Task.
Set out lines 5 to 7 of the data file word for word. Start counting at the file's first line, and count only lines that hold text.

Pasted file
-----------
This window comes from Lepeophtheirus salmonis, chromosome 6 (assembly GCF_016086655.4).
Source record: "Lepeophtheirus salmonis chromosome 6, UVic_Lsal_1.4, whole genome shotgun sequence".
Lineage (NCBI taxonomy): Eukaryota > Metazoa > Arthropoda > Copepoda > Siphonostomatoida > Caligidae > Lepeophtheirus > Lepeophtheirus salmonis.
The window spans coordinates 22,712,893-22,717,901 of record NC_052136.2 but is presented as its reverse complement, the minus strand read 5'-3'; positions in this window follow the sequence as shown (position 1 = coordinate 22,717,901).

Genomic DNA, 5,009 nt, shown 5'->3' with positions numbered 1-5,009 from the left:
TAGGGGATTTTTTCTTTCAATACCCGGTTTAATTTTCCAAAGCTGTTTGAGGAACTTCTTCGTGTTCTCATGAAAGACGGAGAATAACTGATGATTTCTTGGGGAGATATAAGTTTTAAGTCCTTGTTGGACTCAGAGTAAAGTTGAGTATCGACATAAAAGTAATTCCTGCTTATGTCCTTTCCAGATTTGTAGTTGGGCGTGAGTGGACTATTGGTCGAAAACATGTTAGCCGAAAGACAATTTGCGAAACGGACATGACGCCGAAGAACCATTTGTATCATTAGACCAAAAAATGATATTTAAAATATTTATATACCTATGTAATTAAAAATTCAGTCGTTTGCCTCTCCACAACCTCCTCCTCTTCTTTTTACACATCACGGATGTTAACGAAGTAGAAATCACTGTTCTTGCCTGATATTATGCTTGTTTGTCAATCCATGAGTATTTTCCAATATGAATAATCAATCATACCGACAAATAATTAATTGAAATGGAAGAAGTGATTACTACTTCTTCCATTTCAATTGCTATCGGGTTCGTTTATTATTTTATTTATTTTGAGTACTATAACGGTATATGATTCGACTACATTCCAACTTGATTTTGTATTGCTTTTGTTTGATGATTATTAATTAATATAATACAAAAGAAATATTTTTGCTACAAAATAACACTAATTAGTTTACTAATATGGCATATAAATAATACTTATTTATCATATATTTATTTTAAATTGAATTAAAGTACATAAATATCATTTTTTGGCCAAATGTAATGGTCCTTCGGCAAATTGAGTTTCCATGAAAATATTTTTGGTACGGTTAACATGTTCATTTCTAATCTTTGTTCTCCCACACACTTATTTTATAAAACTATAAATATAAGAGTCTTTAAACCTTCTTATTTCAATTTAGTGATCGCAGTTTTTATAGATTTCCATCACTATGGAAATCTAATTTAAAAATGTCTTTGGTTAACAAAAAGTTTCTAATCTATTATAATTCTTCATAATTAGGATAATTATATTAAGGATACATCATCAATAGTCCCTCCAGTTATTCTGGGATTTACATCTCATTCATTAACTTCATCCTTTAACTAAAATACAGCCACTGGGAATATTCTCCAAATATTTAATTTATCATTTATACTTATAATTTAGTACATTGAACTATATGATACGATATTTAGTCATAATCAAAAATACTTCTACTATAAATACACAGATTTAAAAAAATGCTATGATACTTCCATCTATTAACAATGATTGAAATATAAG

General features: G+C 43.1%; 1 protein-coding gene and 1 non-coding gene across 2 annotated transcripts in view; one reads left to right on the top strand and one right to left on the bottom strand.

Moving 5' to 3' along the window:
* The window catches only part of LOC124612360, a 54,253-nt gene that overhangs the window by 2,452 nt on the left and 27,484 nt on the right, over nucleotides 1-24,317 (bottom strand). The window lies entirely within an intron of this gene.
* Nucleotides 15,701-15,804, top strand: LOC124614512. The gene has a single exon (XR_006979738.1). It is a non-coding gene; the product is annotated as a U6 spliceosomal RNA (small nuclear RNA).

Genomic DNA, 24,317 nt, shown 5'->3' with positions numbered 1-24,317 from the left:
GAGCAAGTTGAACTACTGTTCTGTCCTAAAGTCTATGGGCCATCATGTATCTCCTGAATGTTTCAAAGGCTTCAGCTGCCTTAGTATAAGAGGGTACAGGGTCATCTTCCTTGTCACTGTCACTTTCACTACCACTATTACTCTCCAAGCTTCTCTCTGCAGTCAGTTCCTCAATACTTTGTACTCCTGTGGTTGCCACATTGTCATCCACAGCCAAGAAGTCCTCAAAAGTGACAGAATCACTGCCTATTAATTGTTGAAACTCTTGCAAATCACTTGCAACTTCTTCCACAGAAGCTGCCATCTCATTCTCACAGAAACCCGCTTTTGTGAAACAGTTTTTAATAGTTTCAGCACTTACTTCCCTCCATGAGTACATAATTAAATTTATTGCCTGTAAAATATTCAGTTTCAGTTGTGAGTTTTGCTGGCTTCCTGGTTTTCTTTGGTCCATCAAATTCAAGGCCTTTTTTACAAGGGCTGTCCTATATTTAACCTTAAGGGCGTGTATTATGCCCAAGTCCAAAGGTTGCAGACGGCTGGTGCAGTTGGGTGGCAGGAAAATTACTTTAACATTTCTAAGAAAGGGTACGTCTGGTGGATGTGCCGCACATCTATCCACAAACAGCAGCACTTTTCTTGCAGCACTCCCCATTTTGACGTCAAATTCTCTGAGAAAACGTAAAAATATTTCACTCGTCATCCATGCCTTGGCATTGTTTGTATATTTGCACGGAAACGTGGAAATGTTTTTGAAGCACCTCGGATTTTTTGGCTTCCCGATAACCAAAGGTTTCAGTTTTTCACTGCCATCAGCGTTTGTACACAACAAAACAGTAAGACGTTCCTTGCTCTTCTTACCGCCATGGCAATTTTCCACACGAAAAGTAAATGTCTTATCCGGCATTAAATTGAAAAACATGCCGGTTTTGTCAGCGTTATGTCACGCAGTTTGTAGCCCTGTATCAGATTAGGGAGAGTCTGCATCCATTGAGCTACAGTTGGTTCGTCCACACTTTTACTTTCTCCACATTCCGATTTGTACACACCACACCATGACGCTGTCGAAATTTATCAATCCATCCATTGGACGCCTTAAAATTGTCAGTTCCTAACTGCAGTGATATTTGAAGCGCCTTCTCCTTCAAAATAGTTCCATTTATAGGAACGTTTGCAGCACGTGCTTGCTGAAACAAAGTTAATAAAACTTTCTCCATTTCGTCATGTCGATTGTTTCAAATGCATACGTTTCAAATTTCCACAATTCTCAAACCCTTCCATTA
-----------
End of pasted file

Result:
Genomic DNA, 5,009 nt, shown 5'->3' with positions numbered 1-5,009 from the left:
TAGGGGATTTTTTCTTTCAATACCCGGTTTAATTTTCCAAAGCTGTTTGAGGAACTTCTTCGTGTTCTCATGAAAGACGGAGAATAACTGATGATTTCTTGGGGAGATATAAGTTTTAAGTCCTTGTTGGACTCAGAGTAAAGTTGAGTATCGACATAAAAGTAATTCCTGCTTATGTCCTTTCCAGATTTGTAGTTGGGCGTGAGTGGACTATTGGTCGAAAACATGTTAGCCGAAAGACAATTTGCGAAACGGACATGACGCCGAAGAACCATTTGTATCATTAGACCAAAAAATGATATTTAAAATATTTATATACCTATGTAATTAAAAATTCAGTCGTTTGCCTCTCCACAACCTCCTCCTCTTCTTTTTACACATCACGGATGTTAACGAAGTAGAAATCACTGTTCTTGCCTGATATTATGCTTGTTTGTCAATCCATGAGTATTTTCCAATATGAATAATCAATCATACCGACAAATAATTAATTGAAATGGAAGAAGTGATTACTACTTCTTCCATTTCAATTGCTATCGGGTTCGTTTATTATTTTATTTATTTTGAGTACTATAACGGTATATGATTCGACTACATTCCAACTTGATTTTGTATTGCTTTTGTTTGATGATTATTAATTAATATAATACAAAAGAAATATTTTTGCTACAAAATAACACTAATTAGTTTACTAATATGGCATATAAATAATACTTATTTATCATATATTTATTTTAAATTGAATTAAAGTACATAAATATCATTTTTTGGCCAAATGTAATGGTCCTTCGGCAAATTGAGTTTCCATGAAAATATTTTTGGTACGGTTAACATGTTCATTTCTAATCTTTGTTCTCCCACACACTTATTTTATAAAACTATAAATATAAGAGTCTTTAAACCTTCTTATTTCAATTTAGTGATCGCAGTTTTTATAGATTTCCATCACTATGGAAATCTAATTTAAAAATGTCTTTGGTTAACAAAAAGTTTCTAATCTATTATAATTCTTCATAATTAGGATAATTATATTAAGGATACATCATCAATAGTCCCTCCAGTTATTCTGGGATTTACATCTCATTCATTAACTTCATCCTTTAACTAAAATACAGCCACTGGGAATATTCTCCAAATATTTAATTTATCATTTATACTTATAATTTAGTACATTGAACTATATGATACGATATTTAGTCATAATCAAAAATACTTCTACTATAAATACACAGATTTAAAAAAATGCTATGATACTTCCATCTATTAACAATGATTGAAATATAAG

General features: G+C 43.1%; 1 protein-coding gene and 1 non-coding gene across 2 annotated transcripts in view; one reads left to right on the top strand and one right to left on the bottom strand.